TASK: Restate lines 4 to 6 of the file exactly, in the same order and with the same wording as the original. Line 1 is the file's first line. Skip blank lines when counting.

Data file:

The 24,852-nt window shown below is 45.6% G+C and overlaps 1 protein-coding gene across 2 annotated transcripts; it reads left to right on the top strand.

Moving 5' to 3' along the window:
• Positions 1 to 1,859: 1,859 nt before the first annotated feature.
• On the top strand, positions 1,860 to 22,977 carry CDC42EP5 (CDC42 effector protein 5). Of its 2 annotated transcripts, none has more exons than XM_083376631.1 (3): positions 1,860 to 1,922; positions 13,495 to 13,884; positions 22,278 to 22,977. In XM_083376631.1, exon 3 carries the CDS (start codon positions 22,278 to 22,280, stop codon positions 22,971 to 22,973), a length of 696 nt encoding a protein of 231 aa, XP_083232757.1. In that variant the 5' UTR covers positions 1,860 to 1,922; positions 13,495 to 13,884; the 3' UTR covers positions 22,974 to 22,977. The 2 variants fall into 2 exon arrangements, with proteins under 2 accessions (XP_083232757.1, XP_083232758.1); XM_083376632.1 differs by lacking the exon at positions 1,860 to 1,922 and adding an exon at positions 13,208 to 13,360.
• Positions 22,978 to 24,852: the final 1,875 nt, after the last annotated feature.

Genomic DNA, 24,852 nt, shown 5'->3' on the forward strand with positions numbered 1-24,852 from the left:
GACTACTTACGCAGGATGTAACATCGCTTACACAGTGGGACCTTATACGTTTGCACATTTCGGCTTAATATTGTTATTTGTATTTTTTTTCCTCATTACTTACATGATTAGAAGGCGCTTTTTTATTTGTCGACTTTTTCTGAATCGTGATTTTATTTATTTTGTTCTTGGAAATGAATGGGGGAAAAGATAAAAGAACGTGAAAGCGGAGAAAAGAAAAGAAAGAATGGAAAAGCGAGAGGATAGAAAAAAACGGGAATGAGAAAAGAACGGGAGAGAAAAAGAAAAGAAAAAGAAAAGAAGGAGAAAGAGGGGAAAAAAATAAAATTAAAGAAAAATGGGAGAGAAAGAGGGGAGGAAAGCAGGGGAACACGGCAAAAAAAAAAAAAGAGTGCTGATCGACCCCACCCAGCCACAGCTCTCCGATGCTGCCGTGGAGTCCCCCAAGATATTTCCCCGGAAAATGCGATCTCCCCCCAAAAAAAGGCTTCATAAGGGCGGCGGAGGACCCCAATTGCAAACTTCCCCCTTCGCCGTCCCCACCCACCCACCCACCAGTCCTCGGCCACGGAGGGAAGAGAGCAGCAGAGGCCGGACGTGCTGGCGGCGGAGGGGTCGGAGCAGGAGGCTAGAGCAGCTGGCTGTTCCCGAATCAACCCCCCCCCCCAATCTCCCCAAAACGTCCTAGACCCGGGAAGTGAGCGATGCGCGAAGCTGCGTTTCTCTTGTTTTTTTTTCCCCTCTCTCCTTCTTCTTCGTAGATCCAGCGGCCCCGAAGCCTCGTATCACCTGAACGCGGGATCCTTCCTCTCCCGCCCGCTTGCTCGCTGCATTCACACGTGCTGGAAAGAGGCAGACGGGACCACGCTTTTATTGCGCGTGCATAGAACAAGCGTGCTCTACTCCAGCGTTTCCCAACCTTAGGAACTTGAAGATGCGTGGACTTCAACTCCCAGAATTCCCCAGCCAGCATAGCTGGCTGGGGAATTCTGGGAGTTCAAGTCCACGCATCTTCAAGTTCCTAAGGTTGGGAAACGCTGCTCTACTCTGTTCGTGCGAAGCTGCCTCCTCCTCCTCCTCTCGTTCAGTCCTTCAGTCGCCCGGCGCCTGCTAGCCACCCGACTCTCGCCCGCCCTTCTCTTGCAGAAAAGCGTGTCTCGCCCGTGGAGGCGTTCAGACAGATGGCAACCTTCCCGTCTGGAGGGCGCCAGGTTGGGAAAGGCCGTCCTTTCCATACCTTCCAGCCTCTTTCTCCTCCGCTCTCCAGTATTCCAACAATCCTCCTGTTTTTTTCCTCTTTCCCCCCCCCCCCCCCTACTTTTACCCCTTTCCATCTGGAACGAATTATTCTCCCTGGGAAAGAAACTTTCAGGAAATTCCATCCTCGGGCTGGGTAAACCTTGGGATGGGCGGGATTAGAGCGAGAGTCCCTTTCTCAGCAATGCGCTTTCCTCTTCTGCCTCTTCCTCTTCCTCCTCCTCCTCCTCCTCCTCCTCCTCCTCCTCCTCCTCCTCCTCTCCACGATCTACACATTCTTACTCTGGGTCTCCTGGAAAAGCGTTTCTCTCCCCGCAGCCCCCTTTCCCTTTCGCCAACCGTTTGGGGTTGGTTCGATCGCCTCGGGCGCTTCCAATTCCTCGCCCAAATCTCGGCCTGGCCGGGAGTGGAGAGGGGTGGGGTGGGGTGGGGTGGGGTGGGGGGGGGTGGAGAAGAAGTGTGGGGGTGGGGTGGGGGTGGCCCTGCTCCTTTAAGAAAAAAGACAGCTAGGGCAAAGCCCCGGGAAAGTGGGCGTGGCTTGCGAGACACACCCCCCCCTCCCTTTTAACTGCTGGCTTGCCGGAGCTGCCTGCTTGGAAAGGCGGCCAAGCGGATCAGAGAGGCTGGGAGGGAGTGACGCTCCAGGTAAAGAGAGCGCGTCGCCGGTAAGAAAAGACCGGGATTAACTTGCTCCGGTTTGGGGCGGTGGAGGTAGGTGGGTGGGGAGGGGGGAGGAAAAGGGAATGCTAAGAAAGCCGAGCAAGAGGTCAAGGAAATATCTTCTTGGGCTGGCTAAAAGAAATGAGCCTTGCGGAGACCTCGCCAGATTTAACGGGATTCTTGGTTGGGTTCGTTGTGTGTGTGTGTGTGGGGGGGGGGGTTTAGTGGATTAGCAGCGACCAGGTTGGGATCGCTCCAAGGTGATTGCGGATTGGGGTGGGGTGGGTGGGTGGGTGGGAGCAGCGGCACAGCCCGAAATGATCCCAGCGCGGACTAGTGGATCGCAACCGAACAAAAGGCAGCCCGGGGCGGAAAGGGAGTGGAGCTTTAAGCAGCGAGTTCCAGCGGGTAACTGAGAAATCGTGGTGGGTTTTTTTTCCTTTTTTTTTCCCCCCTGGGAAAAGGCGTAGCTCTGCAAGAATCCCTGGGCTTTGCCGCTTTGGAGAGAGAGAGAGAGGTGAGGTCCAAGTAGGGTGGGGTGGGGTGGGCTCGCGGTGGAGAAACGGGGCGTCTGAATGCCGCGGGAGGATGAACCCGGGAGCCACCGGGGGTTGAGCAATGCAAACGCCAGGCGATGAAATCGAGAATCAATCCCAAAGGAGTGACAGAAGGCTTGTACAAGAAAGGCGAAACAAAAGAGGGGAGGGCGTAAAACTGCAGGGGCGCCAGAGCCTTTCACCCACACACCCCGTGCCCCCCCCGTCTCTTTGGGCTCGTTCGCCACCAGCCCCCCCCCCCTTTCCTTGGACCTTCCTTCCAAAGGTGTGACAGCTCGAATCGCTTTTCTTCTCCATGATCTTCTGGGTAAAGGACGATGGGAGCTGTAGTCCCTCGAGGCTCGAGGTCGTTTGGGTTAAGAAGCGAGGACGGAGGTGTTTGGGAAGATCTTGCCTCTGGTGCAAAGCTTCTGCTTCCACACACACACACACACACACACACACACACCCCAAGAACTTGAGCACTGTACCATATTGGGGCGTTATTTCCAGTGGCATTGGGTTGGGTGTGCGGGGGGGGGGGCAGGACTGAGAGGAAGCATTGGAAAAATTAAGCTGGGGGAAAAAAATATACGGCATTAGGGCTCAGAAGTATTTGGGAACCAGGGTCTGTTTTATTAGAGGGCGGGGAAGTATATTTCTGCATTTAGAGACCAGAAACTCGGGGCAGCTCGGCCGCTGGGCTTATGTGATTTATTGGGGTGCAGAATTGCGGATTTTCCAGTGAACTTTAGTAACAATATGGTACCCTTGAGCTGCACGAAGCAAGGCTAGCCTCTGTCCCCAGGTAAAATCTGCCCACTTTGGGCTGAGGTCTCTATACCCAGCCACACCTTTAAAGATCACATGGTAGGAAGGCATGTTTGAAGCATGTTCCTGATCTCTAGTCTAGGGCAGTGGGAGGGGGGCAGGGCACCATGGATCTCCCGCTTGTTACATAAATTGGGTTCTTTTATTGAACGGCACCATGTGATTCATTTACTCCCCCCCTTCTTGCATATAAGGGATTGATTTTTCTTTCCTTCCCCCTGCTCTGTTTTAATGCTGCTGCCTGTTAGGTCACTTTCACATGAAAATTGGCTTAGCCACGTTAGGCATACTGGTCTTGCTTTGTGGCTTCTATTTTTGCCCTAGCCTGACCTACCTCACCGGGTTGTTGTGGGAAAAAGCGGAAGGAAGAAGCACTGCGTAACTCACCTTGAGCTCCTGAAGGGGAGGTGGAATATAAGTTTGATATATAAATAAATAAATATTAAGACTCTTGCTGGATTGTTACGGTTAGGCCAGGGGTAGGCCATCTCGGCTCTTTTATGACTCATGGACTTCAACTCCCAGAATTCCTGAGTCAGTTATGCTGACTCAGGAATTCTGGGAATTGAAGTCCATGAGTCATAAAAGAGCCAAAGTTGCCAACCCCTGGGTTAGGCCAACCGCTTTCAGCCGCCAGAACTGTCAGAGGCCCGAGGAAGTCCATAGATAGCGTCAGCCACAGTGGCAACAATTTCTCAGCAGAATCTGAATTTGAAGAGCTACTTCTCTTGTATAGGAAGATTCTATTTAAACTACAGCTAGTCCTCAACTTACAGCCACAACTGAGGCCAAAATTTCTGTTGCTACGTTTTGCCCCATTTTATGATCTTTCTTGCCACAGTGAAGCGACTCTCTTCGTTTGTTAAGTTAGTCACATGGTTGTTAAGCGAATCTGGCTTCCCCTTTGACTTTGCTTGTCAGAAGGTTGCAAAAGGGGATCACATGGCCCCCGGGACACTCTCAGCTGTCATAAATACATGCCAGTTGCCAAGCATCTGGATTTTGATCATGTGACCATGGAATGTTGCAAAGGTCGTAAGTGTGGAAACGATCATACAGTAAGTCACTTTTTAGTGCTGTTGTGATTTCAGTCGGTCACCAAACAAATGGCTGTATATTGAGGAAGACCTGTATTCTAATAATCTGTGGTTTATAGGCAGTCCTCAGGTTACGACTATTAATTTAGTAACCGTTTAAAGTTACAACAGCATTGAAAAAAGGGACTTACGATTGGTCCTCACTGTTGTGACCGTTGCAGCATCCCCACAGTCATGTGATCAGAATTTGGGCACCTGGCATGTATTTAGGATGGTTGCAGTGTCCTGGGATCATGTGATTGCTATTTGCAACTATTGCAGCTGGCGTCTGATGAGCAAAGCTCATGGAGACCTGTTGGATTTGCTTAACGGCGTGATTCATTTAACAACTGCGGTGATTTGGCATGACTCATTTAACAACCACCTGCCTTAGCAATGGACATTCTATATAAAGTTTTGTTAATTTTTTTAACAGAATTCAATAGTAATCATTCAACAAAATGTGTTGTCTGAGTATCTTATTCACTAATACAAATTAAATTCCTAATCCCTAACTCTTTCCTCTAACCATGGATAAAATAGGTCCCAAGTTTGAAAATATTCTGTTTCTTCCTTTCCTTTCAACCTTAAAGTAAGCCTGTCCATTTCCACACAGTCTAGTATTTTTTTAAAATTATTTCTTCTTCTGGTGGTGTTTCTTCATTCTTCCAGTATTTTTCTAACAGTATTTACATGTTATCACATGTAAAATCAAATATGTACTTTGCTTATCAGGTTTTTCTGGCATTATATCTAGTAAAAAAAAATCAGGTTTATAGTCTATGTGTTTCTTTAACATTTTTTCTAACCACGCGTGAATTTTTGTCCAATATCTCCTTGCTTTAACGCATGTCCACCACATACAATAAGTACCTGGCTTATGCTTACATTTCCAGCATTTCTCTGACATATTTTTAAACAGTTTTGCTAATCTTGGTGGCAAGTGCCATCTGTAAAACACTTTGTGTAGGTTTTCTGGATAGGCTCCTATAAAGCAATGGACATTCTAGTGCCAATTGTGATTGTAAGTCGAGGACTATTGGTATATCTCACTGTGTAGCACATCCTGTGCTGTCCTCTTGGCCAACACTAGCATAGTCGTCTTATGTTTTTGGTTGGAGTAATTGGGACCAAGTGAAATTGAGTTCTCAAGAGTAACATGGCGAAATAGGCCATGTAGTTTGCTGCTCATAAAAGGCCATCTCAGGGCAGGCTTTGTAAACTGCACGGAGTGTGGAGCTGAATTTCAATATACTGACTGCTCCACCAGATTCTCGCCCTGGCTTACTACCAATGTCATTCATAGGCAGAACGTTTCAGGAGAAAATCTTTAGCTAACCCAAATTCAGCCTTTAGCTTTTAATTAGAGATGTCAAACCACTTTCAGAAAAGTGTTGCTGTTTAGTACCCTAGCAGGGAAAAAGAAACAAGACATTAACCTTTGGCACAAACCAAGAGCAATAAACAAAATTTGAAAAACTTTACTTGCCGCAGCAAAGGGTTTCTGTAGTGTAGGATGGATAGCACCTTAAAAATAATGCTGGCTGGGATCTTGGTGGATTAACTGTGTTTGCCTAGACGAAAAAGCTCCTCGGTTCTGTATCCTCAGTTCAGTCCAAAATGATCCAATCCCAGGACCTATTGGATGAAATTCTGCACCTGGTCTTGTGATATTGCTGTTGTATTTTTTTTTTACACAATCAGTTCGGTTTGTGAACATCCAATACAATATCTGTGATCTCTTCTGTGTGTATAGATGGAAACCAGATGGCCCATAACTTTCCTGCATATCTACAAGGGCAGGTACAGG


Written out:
• On the top strand, positions 1,860 to 22,977 carry CDC42EP5 (CDC42 effector protein 5). Of its 2 annotated transcripts, none has more exons than XM_083376631.1 (3): positions 1,860 to 1,922; positions 13,495 to 13,884; positions 22,278 to 22,977. In XM_083376631.1, exon 3 carries the CDS (start codon positions 22,278 to 22,280, stop codon positions 22,971 to 22,973), a length of 696 nt encoding a protein of 231 aa, XP_083232757.1. In that variant the 5' UTR covers positions 1,860 to 1,922; positions 13,495 to 13,884; the 3' UTR covers positions 22,974 to 22,977. The 2 variants fall into 2 exon arrangements, with proteins under 2 accessions (XP_083232757.1, XP_083232758.1); XM_083376632.1 differs by lacking the exon at positions 1,860 to 1,922 and adding an exon at positions 13,208 to 13,360.
• Positions 22,978 to 24,852: the final 1,875 nt, after the last annotated feature.

Genomic DNA, 24,852 nt, shown 5'->3' on the forward strand with positions numbered 1-24,852 from the left: